Jeweller has discovered that Australian-based websites are openly selling counterfeit watches and jewellery from well known brands underneath the guise of “replicas”.
Investigations by Jeweller established that the local website – SwissReplicaWatches – sells exact copies of famous brands including Tag Heuer, Breitling, Omega and replica Hermes Jewelry.
The website is registered to your company called Brantley Pty Ltd and Australian Securities and Investments Commission records show the corporation as having two, Sri Lankan-born, directors; Kristiaan Martenstyn and Peduru Jayalath.
The registered address of Melbourne-based Brantley Pty Ltd is Unit 1508, 18 Waterview Walk, Docklands along with the website lists a phone number as 61 414 015 405 and helps to make the following claims; “We are Australia’s #1 Replica Watch Retailer, 1 Year FULL Replacement Warranty, 7 Day Risk-Free Money-Back Guarantee.”
Last week Jeweller contacted Martenstyn, who confirmed that the company had been operating for a couple of years but claimed his actions failed to breach any Australian or international laws. He went in terms of describing his business as operating within a necessary industry because consumers demand the product.
“I wouldn’t consider it counterfeiting,” Martenstyn said, adding that his products were “high-end replicas” produced in Geneva, Switzerland. Interestingly SwissReplicaWatches.com.au states, “We refuse to dodgy ‘fakes’ from Asia.”
In accordance with intellectual property expert Lisa Egan, a senior associate at law office Middletons, assessing whether item is counterfeit is very straight-forward.
“If an organization is employing brand names with no authority [constitute the brand owner] then it’s probably going to be a trademark infringement,” she said, adding that selling exact copies is also a “design infringement”.
Egan confirmed that this term “replica” was incorrect – copies carrying a brand’s logo are classified as “counterfeit” goods.
Martenstyn justified his operation by claiming the internet site “helps” the wrist watch brands.
“People who order from us, they are not likely to find the original, therefore it doesn’t directly impact the trademark owners. In fact, it will help them,” he stated.
Egan said really the only reason the website could remain online was if none of the affected brands had taken action.
“It’s approximately the people who own the brands to adopt action against it and possess that content removed,” she said.
Martenstyn claimed he had never been contacted by any of the brands featured on his website.
“We’ve never actually had any issues at all. When we would have any kind of issues with the trademark holders we have been delighted to try to meet a resolution,” he explained.
The blatant nature of the operations raises questions regarding why the websites are allowed to remain online australia wide, because of the potential damage caused on the brands’ reputation and integrity.
Interestingly, Rolex managing director Richard De Leyser said he was mindful of the website.
He refused to reply to the challenge any more, but said: “We take any infringement of the copyright very seriously.”
Martenstyn said he would continue operating the web site provided that his business was profitable.
desire to purchase such goods, that’s once we wouldn’t supply them any longer.”
Instead of having a low-key approach, further investigations reveal the organization looks to be ramping up its operations, having recently advertised for 2 customer satisfaction representatives.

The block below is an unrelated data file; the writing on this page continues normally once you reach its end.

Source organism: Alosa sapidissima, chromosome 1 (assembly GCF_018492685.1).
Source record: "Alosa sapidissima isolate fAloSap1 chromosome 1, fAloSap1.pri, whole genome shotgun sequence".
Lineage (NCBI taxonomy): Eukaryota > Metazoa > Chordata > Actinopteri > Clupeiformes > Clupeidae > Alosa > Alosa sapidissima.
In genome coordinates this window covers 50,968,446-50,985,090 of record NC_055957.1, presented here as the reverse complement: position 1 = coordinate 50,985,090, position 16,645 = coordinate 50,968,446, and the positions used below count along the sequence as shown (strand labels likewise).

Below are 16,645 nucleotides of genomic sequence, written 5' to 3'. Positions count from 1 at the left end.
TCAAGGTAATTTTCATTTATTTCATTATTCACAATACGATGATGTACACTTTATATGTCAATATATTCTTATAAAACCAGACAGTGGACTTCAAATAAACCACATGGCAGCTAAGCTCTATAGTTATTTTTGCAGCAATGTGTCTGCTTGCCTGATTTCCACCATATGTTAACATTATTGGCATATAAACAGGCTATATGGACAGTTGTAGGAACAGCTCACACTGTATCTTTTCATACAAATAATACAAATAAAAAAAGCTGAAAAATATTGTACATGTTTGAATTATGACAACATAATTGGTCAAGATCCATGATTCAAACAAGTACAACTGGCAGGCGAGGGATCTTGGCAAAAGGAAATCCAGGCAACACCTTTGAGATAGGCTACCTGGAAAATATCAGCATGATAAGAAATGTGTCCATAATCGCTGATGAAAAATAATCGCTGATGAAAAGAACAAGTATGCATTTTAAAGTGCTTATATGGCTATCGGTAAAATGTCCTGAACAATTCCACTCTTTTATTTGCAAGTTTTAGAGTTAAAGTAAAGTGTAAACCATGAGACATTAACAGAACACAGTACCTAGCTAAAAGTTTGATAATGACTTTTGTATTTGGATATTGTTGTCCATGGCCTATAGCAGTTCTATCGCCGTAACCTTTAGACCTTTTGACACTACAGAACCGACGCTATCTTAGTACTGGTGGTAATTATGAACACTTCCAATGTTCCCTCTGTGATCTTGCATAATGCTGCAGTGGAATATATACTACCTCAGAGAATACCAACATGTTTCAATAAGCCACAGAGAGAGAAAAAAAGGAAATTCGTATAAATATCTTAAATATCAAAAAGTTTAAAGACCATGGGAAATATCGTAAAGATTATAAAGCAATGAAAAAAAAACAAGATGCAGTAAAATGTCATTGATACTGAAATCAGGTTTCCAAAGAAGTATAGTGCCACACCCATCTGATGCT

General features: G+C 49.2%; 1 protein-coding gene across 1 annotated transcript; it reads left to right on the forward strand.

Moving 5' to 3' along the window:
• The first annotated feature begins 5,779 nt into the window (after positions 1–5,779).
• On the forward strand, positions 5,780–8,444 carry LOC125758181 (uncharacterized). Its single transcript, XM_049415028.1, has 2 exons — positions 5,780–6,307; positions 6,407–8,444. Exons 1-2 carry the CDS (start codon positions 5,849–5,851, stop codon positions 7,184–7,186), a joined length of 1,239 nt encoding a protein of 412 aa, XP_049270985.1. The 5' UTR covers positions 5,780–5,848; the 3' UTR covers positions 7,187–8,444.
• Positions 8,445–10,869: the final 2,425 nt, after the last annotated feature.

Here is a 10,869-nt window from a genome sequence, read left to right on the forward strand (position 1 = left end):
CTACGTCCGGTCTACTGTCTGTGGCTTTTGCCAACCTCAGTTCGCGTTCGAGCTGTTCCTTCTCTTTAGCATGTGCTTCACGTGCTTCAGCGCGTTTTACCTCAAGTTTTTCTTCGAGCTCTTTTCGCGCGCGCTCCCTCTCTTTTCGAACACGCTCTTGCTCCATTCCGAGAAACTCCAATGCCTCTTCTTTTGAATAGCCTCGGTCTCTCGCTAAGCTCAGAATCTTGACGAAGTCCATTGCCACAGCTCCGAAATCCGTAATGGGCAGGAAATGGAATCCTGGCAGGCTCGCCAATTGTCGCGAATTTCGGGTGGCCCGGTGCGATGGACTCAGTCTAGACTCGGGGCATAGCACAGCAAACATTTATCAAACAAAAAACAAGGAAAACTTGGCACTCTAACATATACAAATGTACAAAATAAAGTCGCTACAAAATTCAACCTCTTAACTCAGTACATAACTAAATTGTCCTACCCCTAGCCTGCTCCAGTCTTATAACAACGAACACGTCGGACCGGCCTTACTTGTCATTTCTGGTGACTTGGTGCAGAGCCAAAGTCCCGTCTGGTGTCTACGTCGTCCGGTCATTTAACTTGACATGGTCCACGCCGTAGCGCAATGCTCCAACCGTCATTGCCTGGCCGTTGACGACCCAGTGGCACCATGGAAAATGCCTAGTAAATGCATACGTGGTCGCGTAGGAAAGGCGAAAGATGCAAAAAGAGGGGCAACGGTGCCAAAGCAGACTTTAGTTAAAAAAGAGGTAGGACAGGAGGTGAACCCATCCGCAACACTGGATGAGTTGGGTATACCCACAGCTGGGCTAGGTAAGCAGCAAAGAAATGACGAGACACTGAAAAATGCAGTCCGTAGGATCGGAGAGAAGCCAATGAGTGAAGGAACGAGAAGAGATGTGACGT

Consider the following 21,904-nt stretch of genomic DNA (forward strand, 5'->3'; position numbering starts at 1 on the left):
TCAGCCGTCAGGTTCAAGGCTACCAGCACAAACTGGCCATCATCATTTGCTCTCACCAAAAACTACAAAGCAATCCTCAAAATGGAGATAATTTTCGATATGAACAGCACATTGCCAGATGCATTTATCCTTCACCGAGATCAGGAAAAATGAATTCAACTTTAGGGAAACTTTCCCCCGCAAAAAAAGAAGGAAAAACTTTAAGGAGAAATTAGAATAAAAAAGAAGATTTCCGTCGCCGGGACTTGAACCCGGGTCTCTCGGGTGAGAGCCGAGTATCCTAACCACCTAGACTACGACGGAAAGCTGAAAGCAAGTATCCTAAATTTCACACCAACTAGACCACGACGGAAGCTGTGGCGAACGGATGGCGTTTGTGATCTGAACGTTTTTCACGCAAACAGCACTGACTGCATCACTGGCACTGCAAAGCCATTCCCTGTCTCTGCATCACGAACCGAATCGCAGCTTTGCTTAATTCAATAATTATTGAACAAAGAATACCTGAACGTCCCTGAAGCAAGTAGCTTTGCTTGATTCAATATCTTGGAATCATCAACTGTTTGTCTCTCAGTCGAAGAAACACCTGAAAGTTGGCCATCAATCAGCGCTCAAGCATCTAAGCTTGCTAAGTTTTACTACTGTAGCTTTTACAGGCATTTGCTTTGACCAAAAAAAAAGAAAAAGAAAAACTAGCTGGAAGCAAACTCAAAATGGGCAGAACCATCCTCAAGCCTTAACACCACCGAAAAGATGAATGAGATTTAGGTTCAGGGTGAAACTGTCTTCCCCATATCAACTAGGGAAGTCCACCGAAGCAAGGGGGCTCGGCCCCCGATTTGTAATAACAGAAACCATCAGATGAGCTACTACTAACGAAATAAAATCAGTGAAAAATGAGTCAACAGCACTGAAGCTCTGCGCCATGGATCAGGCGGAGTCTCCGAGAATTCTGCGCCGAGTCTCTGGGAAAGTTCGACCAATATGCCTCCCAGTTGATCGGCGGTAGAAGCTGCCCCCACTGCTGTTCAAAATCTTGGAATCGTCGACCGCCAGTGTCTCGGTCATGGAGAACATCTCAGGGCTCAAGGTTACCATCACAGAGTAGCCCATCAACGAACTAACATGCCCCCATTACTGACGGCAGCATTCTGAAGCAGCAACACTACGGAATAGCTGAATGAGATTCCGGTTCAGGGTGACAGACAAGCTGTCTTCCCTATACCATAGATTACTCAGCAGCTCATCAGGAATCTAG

“We are searching for two new members to join our dedicated and friendly team that specialises in supplying high-end luxury goods like jewellery, timepieces and paintings,” the internet advertisement reads.
Egan said you will find a number of steps companies might take to shield their intellectual property from online counterfeiters.
“The first port of call is always to send a letter to the operator of the website,” she said, adding that Google may also be contacted to possess a website excluded from search results.
“I think brands should be really vigilant in monitoring these web sites. It’s really in regards to the brands going for a proactive stance and making sure they’ve got their brand appropriately protected,” she said.
Martenstyn stressed that he or she had not been contacted by some of the brand owners about his website and added, in a interesting twist of logic, he believes that his business activity is legal because no one had contacted him to say it wasn’t.
He added that his legal services is the fact that he or she is not in breach in the law.
Moreover, a disclaimer on SwissReplicaWatches.com.au states the brands “cannot prosecute any individual(s) connected to this website”, citing code 431.322.12 of your Internet Privacy Act.
A lot more online retailers display similar disclaimers, all citing code 431.322.12 of your Internet Privacy Act.
Another Australian website, which offers fake van cleef alhambra necklace labelled jewellery cites exactly the same code, stating: “Any person representing or formally used by some of the brands offered cannot enter this amazing site. … If you enter this page and never agree to these terms you might be in violation of code 431.322.12 of dexipky14 Internet Privacy Act.”
In addition to the fact that an extensive disclaimer like this would not accepted with a court, Jeweller’s research might find no proof of the presence of the, so-called, Internet Privacy Act. It is apparently a disclaimer used by lots of counterfeit websites in an attempt to deter legal action.
Jeweller emailed Martenstyn asking, “The Terms & Conditions area of your internet site refers to the “Internet Privacy Act”. We could find no such Act, are you able to direct us with it?”
Martenstyn was also asked whether he agreed that this product his business sold was counterfeit considering the fact that it carries the logos of popular brands.